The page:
ASEAN Summit 2023 | PM Modi will attend the conference, Myanmar’s violence, the issue of incidents related to the disputed South China Sea will be overshadowed.

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When leaders of Southeast Asian nations, led by Indonesian President Joko Widodo, gather for their last summit this year, they will focus on Myanmar’s violent civil war, new developments in the disputed South China Sea and a prolonged US-China border dispute. be surrounded by issues such as ongoing hostilities with

Jakarta. Prime Minister Narendra Modi will visit Jakarta next week on September 6-7 for the India-ASEAN Summit and the East Asia Summit, the government said in an official announcement. The Prime Minister will be back on September 8 for a bilateral summit with US President Joe Biden, before heading to the G20 meeting the next day.

When leaders of Southeast Asian nations, led by Indonesian President Joko Widodo, gather for their last summit this year, they will focus on Myanmar’s violent civil war, new developments in the disputed South China Sea and a prolonged US-China border dispute. You will be surrounded by issues like the ongoing hostilities with India, for which there is no solution in sight in the near future. The Association of Southeast Asian Nations (ASEAN) meeting will begin on Tuesday amid tight security in the Indonesian capital, Jakarta. US President Joe Biden will not participate in it, while usually he has been attending the ASEAN summit. Vice President Kamala Harris will attend it in his place. After Tuesday’s discussion, leaders of ASEAN countries will hold meetings with their counterparts from Asian and Western countries from Wednesday to Thursday.

The US and China and their allies have used the meeting for extensive talks on free trade, climate change and global security. It has also become a battleground for their rivalry. Chinese Premier Li Keqiang is expected to attend these meetings as well as the East Asia Summit. He will meet US Vice President Kamala Harris and Russian Foreign Minister Sergei Lavrov. Instead of attending the ASEAN summit, Biden will travel to India to attend the G20 summit and then travel to Vietnam to strengthen ties.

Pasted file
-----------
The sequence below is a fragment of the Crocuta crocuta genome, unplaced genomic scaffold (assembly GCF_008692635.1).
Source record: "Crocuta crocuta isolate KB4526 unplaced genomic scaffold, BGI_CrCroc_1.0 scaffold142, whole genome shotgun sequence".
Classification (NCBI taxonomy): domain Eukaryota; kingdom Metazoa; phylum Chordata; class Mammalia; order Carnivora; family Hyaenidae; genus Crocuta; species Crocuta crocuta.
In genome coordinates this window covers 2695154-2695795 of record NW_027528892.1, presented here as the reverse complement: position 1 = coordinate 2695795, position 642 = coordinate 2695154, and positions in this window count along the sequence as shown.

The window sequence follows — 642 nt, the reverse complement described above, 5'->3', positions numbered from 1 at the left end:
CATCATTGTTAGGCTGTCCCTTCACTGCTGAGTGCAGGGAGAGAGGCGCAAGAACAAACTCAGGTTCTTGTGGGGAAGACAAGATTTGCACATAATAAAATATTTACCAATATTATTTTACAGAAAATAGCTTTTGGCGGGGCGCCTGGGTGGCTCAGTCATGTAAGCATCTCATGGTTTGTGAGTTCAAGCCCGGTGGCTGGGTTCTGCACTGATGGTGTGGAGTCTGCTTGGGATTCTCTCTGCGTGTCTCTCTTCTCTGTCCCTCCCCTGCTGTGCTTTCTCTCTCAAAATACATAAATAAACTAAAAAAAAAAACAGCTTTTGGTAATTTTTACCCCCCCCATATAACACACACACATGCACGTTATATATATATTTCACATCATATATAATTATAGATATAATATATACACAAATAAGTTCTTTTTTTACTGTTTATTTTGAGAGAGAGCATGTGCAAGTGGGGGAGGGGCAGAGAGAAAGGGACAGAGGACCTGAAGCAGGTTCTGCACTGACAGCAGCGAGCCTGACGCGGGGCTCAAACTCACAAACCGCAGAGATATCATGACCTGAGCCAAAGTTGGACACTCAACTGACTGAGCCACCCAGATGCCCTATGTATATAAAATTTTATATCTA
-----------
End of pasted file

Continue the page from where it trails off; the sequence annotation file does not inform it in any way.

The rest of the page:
Washington has clarified that Biden is not relegating the group to the bottom based on geopolitical priorities and that he is seeking to further strengthen US engagement with the region. Former Indonesian Foreign Minister Marty Natalegawa has expressed disappointment over Biden not attending the ASEAN summit and said such moves are more worrying for ASEAN’s declining relevance.

ASEAN, established in 1967 during the Cold War, follows the principle of non-interference in the domestic affairs of each member country. It takes decisions by consensus, which means that any member can overrule an unfavorable decision or motion. These rules have attracted groups ranging from new democracies to conservative monarchies, but have also prevented the group from taking punitive action against state-sponsored atrocities.

Currently Brunei, Cambodia, Indonesia, Laos, Malaysia, Myanmar, Philippines, Singapore, Thailand and Vietnam are members of ASEAN. Natalegawa said ASEAN’s failure to stop Myanmar’s military government from committing human rights violations and its silence over the Chinese Coast Guard intercepting a Philippine supply boat in the disputed South China Sea raised questions about the grouping’s relevance.

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